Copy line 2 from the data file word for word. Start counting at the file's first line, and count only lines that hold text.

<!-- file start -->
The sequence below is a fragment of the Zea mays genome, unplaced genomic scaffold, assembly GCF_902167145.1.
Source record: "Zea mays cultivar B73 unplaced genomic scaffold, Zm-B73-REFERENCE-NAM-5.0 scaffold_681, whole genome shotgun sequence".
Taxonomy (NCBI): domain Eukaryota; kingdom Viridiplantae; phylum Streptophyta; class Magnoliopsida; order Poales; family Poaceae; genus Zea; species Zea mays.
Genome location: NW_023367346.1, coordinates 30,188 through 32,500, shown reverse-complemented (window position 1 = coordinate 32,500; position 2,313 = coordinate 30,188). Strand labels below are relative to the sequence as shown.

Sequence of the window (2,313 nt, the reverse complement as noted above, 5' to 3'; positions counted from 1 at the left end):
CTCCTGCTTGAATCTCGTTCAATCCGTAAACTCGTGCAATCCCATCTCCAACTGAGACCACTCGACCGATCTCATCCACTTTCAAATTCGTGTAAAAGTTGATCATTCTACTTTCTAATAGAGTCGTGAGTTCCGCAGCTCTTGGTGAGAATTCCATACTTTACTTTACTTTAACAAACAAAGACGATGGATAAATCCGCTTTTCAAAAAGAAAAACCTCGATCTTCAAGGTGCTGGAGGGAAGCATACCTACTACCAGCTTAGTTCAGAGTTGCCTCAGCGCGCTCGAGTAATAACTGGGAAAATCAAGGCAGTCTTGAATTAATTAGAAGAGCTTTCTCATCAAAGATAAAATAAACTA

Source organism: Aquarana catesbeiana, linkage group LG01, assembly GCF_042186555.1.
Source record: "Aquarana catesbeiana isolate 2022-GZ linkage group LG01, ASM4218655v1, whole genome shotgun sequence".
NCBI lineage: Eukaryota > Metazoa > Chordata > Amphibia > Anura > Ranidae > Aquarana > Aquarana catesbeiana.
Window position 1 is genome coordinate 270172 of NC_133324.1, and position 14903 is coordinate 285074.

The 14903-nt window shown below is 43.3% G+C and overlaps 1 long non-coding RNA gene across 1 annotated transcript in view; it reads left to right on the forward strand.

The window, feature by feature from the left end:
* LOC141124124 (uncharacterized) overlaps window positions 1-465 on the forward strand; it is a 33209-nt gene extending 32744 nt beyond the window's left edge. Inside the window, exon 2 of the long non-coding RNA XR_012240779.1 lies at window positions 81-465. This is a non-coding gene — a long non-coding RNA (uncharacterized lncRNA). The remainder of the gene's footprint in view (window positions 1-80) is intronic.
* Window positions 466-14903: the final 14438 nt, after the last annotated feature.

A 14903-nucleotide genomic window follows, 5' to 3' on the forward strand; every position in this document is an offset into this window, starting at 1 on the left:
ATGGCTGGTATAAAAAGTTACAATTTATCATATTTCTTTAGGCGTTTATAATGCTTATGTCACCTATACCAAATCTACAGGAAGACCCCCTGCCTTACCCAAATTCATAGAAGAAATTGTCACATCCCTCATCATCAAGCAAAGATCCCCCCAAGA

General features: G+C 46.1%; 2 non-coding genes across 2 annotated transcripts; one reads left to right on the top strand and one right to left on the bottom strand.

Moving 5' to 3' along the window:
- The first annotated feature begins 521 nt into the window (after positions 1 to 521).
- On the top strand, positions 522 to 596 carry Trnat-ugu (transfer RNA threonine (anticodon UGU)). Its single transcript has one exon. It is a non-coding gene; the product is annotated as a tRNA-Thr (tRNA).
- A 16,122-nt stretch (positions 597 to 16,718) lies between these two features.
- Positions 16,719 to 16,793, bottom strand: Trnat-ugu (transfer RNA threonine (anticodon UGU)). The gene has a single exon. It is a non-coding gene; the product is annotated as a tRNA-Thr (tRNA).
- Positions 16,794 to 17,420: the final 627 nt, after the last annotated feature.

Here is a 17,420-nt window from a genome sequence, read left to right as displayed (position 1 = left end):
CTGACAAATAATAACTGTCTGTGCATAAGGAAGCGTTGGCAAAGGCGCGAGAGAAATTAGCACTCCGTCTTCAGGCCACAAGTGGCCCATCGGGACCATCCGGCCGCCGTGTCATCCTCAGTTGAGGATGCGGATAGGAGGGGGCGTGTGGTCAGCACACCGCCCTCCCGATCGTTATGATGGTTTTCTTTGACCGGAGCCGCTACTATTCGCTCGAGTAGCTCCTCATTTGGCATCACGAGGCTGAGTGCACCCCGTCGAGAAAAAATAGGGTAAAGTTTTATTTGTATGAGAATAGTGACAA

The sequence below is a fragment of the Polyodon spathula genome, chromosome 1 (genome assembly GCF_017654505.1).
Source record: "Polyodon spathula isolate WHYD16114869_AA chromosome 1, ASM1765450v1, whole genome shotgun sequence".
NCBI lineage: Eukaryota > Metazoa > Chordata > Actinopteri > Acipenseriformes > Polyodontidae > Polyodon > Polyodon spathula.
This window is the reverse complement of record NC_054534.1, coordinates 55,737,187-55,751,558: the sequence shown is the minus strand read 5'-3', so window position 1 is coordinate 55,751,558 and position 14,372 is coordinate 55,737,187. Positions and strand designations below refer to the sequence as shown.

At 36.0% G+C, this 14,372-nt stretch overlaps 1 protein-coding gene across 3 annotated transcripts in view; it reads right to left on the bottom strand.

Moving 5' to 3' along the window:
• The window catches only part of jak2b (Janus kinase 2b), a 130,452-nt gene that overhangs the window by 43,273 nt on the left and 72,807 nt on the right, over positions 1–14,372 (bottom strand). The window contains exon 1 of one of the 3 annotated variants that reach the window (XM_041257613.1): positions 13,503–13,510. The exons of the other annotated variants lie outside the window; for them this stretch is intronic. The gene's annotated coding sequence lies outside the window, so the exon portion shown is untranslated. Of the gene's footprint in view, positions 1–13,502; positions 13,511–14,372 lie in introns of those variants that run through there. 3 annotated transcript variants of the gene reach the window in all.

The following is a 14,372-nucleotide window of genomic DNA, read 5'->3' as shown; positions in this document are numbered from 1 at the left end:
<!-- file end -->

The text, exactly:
Source record: "Zea mays cultivar B73 unplaced genomic scaffold, Zm-B73-REFERENCE-NAM-5.0 scaffold_681, whole genome shotgun sequence".